As your ribs get up to temperature, light your smoker in advance to let it do the same. Fill a water tank if needed and place your wood and charcoal into the smoker to get the best smoky flavor. Light the charcoal and close the lid, letting heat and smoke build up inside. After several minutes, return to the smoker and use an instant read thermometer to check the temperature. Ideally, you'll want to keep the heat consistent at about 250 degrees Fahrenheit. Smoking is a process done with a low temperature over a long time, so going any higher could result in tough, dry meat. If this step is somewhat confusing, make sure to read the 5 Things You Must Know To Use Wood Chips For Smoking article as well as our easy tutorial on how to use a cooking thermometer beforehand!
Step 5: Start Smoking the Ribs
Once both the smoker and the ribs have come up to temperature, take your ribs and get ready to smoke. If you have a grill rack, place it on the grates and line up your ribs in there. Racking up your ribs can help improve air flow, allowing for a more even cook. If you don't, though, just place them onto the grates directly bone side up. You'll still get a great smoke without one.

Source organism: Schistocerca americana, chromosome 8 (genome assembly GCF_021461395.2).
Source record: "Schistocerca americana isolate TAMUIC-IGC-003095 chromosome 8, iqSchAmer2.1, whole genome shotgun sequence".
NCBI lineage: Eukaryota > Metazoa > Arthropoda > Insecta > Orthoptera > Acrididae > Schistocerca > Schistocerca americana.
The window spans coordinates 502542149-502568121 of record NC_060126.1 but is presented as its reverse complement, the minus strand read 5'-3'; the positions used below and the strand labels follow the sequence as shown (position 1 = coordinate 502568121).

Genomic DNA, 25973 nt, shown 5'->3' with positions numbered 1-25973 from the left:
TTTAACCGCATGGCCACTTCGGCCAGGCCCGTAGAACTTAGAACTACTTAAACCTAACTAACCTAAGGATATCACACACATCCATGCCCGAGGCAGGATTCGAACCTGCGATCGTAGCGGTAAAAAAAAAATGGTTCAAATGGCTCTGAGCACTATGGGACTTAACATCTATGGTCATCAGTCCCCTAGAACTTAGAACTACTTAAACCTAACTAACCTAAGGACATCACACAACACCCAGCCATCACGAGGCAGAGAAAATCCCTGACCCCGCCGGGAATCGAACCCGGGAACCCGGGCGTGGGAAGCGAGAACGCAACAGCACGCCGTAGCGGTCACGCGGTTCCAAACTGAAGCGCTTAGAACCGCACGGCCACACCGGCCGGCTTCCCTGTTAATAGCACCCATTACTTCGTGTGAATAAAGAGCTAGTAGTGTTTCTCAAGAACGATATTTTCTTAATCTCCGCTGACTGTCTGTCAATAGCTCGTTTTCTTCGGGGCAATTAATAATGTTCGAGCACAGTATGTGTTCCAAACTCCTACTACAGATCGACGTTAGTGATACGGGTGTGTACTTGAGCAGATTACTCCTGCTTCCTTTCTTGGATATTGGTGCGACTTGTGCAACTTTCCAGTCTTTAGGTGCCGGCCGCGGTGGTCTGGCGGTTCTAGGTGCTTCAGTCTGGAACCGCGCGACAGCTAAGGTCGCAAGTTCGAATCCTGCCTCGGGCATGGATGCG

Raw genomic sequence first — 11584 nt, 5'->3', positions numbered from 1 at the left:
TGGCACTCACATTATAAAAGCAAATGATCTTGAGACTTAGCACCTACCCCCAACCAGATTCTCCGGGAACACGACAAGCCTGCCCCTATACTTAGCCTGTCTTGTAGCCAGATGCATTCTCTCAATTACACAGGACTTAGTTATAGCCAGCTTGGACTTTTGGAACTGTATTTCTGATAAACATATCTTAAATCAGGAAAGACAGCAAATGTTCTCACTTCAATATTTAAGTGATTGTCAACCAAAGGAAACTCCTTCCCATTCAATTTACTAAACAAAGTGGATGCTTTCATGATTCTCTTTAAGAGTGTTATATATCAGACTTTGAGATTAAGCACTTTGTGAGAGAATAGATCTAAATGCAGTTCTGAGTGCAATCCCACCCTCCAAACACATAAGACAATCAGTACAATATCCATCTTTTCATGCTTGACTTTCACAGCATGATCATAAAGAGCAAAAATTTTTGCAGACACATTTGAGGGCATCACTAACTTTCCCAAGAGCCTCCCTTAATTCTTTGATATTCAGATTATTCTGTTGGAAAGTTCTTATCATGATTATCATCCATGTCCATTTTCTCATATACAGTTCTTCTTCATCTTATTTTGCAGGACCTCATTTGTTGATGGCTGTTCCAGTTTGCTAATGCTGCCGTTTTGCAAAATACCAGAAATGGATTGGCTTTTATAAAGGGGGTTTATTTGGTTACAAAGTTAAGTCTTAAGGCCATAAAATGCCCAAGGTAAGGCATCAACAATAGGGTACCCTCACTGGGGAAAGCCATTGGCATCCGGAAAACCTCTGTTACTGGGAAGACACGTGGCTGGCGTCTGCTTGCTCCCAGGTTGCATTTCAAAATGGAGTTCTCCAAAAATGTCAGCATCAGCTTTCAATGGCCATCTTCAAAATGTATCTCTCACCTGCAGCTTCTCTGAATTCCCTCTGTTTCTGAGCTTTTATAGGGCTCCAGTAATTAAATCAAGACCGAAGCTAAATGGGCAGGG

A five pound rack of ribs can smoke for around four and a half hours before being taken off the heat. If your ribs are bigger or smaller than that, adjust your cook time accordingly. Every half hour to 45 minutes, spritz your ribs down with a mixture of 1/4 cooking oil and 3/4 apple cider vinegar, apple juice, or other sweet and acidic liquid to help the ribs stay moist and add extra flavor.
Optional Step: Basting the Ribs